Today was one of those days where I didn’t expect anything too great or anything too bad to happen. Since Christmas is only a week away, I’ve been working heartily on preparations for the big day. That was until I called my friend, and I could there was a quiver in her voice. I asked what was wrong and she told me about the happenings in her house. The end result–I had to put my very ordinary plans on hold to take her sister (another good friend of mine) to a drug rehab center. One week before Christmas. And it’s an hour and a half away.
Being my best friend and co-conspirator in all things merry and not-so-merry, Sarah agreed to come along on the adventure as well. We tearfully helped my friend’s belongings into her sister’s SUV and watched as she kissed her mom goodbye. When they would see each other again was not known. My friend needed help, and we were taking her to get it. We waved goodbye and went on our way. From the backseat of the car, I hastily sent a message to Twitter explaining that we needed prayers because we were taking a friend to get clean.
God answered your prayers!
The ride down was smooth and pleasant, except when one of the sisters would dissolve into tears or apologize for her behavior (sister #1 for taking her to rehab and sister #2 for having to go to rehab). I tried to comfort the sisters, and the words I spoke and the calm in my heart soothed their gaping wounds, at least for the moment. When we got there, sister #2 hesitated for a moment, but I grabbed her bags and urged her forward as sister #1 gathered the necessary paperwork. I shot sister #2 a confident smile and led the way.
Once we entered the facility, the kind staff were eager to help both of my friends–sister #2 as she did her intake for admission and sister #1 as she navigated through the insurance/co-pay nightmare. Both sisters would come into the waiting room at various times, so Sarah and I entertained them with interesting facts from the Good Housekeeping and Family Circle magazines that were laying about. It came time to say our goodbyes, and I couldn’t help but cry as I held my dear friend so close and told her that I was proud of her for making this choice to save her life. I watched as the sisters locked together in a heartbreaking embrace as each one said, “I’m sorry” in breaking voices. And then she was gone–for a week? Two weeks? A month? Three months? We’ve no idea, but we love her so much.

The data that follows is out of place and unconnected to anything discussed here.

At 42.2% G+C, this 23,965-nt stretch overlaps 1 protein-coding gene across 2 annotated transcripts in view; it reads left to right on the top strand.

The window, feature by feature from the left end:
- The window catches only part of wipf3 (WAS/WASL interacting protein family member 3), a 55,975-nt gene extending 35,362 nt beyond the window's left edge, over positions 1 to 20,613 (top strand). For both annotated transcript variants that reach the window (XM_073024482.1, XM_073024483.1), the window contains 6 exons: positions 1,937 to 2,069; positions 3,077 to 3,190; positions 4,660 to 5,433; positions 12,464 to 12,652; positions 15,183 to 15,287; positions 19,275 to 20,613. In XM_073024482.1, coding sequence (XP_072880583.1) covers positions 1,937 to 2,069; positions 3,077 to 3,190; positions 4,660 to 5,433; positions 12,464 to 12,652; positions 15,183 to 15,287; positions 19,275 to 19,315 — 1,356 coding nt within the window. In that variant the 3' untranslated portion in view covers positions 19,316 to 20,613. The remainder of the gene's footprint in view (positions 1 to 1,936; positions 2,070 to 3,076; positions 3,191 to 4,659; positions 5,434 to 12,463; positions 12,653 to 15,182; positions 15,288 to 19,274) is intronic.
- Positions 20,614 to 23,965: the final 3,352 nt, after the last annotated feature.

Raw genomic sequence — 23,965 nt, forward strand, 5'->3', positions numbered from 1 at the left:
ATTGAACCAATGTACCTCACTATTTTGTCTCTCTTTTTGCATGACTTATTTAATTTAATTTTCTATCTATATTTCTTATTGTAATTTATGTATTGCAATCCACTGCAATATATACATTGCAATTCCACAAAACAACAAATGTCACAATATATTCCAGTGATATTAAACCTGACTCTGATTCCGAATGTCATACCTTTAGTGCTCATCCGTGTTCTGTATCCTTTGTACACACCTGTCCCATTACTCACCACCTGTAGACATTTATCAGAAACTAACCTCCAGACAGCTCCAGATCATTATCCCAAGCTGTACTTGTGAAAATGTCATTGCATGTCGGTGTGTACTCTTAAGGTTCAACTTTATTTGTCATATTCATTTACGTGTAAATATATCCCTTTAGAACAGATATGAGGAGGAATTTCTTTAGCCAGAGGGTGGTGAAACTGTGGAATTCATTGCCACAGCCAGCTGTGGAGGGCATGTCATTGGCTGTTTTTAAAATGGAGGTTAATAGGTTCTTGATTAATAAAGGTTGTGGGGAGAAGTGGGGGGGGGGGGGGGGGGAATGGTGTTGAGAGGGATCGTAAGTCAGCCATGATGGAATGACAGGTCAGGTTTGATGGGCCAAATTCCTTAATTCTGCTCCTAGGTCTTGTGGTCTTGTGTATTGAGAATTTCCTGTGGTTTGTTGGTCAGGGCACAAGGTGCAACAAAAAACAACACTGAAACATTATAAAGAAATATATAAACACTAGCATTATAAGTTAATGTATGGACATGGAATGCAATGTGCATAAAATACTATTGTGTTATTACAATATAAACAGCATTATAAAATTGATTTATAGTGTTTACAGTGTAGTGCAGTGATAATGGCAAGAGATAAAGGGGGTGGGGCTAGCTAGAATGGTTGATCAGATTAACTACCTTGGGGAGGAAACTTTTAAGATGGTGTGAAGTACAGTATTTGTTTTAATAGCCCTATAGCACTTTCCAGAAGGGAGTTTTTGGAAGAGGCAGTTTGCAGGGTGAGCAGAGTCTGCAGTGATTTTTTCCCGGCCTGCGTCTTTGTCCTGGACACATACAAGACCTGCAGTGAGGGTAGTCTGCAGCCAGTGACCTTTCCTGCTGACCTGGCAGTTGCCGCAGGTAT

Sarah and I walked sister #2 to the car as she sobbed silently and puffed on a cigarette. It had been a long, trying, and frustrating day for her. Sarah took the wheel as we drove home–sometimes lost in our own thoughts, sometimes exchanging banter, and other times assuring our friend that she did the right thing for her sister. No matter where we were in the conversation it went back to that:: “Did I do the right thing?”
You did, my dear friend. The strength and courage that you showed today amasz me. Your maturity and ability to handle this situation with such grace and such love is an outpouring of God’s work in your life. I don’t know if you recognize that, my friend, but you were being prayed for so passionately by people who don’t even know your name. Not only is this a testament to you, a testimony to them, but also an example of how God has never, never abandoned you.
It’s sad to see my friend away from home on Christmas–in a place with others who are longing to be with their families, too. But at the same time, it’s for this very reason that Jesus had to come; this is why we celebrate. To set people like my friend free from her dependence on substances that will never satisfy, to allow the Holy Spirit to permanently dwell in God’s people that we may use our words as salve on the injured, and to walk with our friends into the entrance of a rehab hopsital after they admitted to stealing prescription medications from us. Jesus came so that we could not only walk with people, but so that He could walk with us forever. And so in our walking, God could be found.
Shame and sin. A baby who saves. Ordinary people touched by His Spirit to experience God’s grace. Lost and given to hope. It has all the elements of the Christmas story, and it is a Christmas story, but it’s not a typical one. This story is about a woman whose sister loved her so much that she risked her relationship so that her sister could be well again. It’s about a woman alone in rehab on Christmas Day and the empty space at the table back home. It doesn’t have jolly elves or happily-ever-afters. Yet it’s a real Christmas tale, nonethe less. And it’s the reason He came.